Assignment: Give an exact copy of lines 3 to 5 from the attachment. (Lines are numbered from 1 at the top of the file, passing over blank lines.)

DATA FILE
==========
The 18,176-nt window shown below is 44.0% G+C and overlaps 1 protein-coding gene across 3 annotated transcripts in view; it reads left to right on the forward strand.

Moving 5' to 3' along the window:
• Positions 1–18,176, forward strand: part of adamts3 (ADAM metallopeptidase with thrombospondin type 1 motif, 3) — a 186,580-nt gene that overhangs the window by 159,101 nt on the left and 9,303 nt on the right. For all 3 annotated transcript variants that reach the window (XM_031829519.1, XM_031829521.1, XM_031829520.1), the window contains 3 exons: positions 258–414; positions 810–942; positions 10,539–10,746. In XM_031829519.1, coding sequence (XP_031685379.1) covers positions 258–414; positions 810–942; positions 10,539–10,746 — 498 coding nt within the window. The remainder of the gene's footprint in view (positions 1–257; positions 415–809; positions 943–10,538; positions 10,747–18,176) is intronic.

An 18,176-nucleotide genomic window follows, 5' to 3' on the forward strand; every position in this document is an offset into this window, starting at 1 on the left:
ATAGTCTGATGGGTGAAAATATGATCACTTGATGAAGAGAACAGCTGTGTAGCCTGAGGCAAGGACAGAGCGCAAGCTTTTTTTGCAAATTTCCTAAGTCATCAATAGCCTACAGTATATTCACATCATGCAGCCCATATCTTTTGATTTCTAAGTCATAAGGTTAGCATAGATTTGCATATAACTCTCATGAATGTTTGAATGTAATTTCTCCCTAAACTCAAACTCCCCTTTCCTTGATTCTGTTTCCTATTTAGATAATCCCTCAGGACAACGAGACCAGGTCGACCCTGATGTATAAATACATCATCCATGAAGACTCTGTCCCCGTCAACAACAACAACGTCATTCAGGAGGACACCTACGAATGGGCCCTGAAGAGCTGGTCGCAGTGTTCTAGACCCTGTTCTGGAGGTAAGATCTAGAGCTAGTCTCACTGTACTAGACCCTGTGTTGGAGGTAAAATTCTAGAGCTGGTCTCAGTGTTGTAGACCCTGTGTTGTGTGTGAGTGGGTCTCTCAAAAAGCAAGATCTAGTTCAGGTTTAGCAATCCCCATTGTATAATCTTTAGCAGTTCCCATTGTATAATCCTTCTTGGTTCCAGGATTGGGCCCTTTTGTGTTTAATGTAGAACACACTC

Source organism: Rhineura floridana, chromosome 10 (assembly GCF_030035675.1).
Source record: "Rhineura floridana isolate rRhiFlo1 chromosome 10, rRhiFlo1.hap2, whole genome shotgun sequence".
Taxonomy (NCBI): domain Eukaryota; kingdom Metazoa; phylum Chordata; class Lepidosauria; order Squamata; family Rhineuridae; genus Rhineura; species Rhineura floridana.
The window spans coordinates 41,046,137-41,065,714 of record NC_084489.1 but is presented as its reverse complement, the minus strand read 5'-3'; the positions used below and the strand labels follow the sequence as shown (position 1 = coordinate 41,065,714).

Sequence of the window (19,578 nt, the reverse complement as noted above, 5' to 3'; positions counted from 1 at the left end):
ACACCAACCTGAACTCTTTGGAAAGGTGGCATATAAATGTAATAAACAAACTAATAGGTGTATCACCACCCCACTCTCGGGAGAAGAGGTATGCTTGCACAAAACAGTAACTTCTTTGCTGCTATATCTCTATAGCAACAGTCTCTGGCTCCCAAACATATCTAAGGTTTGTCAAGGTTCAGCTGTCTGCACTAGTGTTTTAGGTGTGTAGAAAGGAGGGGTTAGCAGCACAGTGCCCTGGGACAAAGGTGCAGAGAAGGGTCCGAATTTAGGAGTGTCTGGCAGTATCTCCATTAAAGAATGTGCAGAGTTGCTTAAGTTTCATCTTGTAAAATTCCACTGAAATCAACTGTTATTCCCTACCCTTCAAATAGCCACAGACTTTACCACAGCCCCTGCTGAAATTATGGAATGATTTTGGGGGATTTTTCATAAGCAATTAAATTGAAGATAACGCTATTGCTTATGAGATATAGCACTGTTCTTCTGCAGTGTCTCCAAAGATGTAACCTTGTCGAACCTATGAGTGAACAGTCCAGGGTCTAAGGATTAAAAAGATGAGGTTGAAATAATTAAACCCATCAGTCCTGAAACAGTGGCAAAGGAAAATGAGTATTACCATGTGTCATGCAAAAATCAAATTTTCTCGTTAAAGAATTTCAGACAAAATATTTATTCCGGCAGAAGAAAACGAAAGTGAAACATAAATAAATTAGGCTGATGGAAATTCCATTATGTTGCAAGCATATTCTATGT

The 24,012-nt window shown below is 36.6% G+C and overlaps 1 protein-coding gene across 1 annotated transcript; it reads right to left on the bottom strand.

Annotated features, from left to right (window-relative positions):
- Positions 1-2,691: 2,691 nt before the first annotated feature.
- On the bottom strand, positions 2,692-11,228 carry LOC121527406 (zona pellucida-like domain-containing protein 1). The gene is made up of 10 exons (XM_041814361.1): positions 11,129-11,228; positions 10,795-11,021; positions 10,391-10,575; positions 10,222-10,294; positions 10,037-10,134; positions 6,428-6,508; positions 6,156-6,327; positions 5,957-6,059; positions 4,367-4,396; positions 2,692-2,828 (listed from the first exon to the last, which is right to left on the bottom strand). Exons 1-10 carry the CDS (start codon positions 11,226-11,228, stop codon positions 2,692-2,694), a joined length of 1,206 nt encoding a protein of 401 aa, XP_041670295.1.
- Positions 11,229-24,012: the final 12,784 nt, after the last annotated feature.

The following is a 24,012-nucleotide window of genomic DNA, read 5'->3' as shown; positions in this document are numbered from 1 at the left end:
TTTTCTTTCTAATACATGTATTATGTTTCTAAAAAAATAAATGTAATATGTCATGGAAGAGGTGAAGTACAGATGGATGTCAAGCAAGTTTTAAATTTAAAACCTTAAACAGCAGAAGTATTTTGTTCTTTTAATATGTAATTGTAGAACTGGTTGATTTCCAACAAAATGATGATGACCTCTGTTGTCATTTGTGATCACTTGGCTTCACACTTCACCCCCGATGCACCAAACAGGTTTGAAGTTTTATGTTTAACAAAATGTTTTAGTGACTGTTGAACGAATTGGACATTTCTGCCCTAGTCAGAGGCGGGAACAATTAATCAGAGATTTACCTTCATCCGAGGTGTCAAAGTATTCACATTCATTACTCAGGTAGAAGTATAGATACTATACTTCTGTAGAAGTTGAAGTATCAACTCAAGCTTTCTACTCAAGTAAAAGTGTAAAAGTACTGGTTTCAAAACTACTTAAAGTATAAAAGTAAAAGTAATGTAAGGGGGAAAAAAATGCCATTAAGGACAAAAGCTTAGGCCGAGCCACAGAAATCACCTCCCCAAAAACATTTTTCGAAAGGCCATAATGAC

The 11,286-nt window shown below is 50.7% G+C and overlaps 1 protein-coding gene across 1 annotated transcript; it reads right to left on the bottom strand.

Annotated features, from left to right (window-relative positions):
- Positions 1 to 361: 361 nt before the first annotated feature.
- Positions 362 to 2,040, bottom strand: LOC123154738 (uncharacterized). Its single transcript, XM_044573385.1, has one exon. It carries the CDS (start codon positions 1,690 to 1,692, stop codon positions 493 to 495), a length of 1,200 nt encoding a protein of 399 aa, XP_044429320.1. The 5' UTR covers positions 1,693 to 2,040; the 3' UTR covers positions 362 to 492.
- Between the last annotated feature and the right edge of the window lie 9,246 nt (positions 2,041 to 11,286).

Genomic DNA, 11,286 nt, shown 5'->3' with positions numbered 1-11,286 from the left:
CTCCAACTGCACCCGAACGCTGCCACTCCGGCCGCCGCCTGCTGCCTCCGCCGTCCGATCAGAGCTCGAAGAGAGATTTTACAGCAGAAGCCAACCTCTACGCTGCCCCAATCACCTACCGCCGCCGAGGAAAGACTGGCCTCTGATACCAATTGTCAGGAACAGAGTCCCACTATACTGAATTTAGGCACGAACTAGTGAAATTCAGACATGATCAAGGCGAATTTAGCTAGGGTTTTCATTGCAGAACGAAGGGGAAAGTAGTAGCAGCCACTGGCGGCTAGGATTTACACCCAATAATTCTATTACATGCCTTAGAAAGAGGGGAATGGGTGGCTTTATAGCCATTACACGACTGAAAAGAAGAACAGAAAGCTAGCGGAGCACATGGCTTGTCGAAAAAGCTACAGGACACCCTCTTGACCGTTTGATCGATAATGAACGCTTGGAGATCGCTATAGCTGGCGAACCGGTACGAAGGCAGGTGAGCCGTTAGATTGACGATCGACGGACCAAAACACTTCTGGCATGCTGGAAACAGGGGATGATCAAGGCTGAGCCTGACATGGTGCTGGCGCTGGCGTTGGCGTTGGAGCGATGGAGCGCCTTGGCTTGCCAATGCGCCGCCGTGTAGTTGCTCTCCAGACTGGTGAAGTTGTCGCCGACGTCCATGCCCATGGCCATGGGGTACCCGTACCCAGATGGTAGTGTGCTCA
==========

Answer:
• Positions 1–18,176, forward strand: part of adamts3 (ADAM metallopeptidase with thrombospondin type 1 motif, 3) — a 186,580-nt gene that overhangs the window by 159,101 nt on the left and 9,303 nt on the right. For all 3 annotated transcript variants that reach the window (XM_031829519.1, XM_031829521.1, XM_031829520.1), the window contains 3 exons: positions 258–414; positions 810–942; positions 10,539–10,746. In XM_031829519.1, coding sequence (XP_031685379.1) covers positions 258–414; positions 810–942; positions 10,539–10,746 — 498 coding nt within the window. The remainder of the gene's footprint in view (positions 1–257; positions 415–809; positions 943–10,538; positions 10,747–18,176) is intronic.

An 18,176-nucleotide genomic window follows, 5' to 3' on the forward strand; every position in this document is an offset into this window, starting at 1 on the left:
ATAGTCTGATGGGTGAAAATATGATCACTTGATGAAGAGAACAGCTGTGTAGCCTGAGGCAAGGACAGAGCGCAAGCTTTTTTTGCAAATTTCCTAAGTCATCAATAGCCTACAGTATATTCACATCATGCAGCCCATATCTTTTGATTTCTAAGTCATAAGGTTAGCATAGATTTGCATATAACTCTCATGAATGTTTGAATGTAATTTCTCCCTAAACTCAAACTCCCCTTTCCTTGATTCTGTTTCCTATTTAGATAATCCCTCAGGACAACGAGACCAGGTCGACCCTGATGTATAAATACATCATCCATGAAGACTCTGTCCCCGTCAACAACAACAACGTCATTCAGGAGGACACCTACGAATGGGCCCTGAAGAGCTGGTCGCAGTGTTCTAGACCCTGTTCTGGAGGTAAGATCTAGAGCTAGTCTCACTGTACTAGACCCTGTGTTGGAGGTAAAATTCTAGAGCTGGTCTCAGTGTTGTAGACCCTGTGTTGTGTGTGAGTGGGTCTCTCAAAAAGCAAGATCTAGTTCAGGTTTAGCAATCCCCATTGTATAATCTTTAGCAGTTCCCATTGTATAATCCTTCTTGGTTCCAGGATTGGGCCCTTTTGTGTTTAATGTAGAACACACTC